Presnell suggests that this may have been the first and only prototype, it is badged as an Austin which was common for most of the Mini prototypes developed at Longbridge. XOJ registration numbers were used in Birmingham between November 1958 and May 1959. At this stage the design is fairly complete. If you ignore the tacky aftermarket hubcaps the main differences are that it has squared off corners to the rear windows and one piece side windows. Photographs of it from the rear show that the doors are solidly framed all around - possibly made of sheet aluminium with a structural timber frame, like the Morris Minor Traveller.
BMC were of course a mongrel crossbreed of former competitors - primarily Austin and The Nuffield Group (Morris). At that time there was a large number of dealers who held either Morris or Austin concessions and the buying public still held faithfully to the model of car they'd always bought. As a result most BMC cars came in more than one flavour (six in the case of the 1100). The Mini estates escaped the worst of this badge engineering, being marketed as either a Morris Mini Traveller, or an Austin Se7en Countryman (later Austin Mini Countryman). Both names were drawn from previous estates in the Mini's ancestry, most obviously the Morris Minor Traveller and the Austin A30 Countryman.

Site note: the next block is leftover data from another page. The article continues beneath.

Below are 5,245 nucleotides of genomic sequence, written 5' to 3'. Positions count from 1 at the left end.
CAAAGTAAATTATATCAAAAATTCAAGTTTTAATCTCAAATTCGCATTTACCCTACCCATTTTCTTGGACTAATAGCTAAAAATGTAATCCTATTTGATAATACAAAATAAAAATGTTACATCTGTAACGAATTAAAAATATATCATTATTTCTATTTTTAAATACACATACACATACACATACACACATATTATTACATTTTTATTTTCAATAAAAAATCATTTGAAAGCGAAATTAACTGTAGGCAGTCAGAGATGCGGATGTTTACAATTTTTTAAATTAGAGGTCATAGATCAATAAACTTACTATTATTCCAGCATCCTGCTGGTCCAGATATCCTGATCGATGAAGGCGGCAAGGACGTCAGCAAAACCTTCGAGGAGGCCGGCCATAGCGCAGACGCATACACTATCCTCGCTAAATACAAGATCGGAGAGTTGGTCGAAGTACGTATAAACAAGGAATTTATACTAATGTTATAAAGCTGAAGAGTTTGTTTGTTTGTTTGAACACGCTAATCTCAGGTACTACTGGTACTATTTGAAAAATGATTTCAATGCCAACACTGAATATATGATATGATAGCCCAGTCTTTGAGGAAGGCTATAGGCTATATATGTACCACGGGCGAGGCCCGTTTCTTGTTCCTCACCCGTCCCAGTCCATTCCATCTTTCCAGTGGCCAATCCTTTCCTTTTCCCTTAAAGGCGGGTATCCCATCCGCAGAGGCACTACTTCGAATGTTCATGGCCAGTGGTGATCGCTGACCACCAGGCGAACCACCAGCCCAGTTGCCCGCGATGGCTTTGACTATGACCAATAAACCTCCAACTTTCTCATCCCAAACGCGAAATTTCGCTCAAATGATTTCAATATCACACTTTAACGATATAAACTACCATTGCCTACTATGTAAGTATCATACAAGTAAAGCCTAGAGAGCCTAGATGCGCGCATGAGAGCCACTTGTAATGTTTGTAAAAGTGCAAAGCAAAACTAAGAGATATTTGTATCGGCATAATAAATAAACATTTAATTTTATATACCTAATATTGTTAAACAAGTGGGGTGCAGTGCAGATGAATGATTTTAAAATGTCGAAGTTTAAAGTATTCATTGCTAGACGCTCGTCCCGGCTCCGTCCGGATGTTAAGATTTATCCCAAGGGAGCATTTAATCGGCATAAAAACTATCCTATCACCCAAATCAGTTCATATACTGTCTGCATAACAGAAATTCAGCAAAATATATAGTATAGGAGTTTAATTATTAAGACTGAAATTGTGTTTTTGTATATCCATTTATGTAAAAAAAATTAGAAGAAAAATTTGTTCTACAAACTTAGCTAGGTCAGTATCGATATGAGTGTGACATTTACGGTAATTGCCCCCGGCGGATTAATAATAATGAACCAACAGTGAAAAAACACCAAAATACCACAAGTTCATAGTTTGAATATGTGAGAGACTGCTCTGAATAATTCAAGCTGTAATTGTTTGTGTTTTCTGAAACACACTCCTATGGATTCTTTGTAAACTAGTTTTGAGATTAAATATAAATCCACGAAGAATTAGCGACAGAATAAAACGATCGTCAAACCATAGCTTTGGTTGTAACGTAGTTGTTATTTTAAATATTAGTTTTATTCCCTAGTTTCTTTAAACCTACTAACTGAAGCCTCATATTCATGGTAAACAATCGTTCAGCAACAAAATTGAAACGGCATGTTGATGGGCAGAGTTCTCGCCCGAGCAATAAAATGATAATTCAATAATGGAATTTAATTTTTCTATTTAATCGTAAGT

|1955 Austin A30 Countryman|
|1955 Morris Minor Traveller|
For several years, Morris and Austin Mini sedans were built in separate plants, Cowley turned out Morrises while Longbridge turned out Austins. However most of the variant Mini models, including the coopers, pickups, vans and estates were assembled at Longbridge, regardless of marque. The bodies were built, painted and trimmed by Fisher and Ludlow at their factory in Castle Bromwich, then transported to Longbridge by rail to have the mechanicals installed. In other words my Morris was built by Austin.
|Theo Page's wonderful cut-away drawing |
illustrated the Motorsport road test.
|Traveller at Earls Court 1960 - Image courtesy www.photoarchives.co.uk|
|Countryman sans "Miss Austin" |
The Countryman was displayed less dramatically, but perhaps equally eye catchingly, draped in a young model "Miss Austin", AKA Mandy Rice-Davies who went on to become a showgirl and friend of Christine Keeler of Profumo Affair infamy. Sadly the only picture I can find appears to have been taken after Miss Austin had finished for the day, however I did find a quote in "An Affair of State":
"The Mini was the most photographed car that year and many of the photographs show a cheeky, open-faced young girl with bobbed hair, thick black eyebrows, a turned-up nose and an appealing smile. Mandy was also photographed at receptions, cocktail parties, dinners, and on the way to lunch with the Mini's brilliant designer, Alex Issigonis."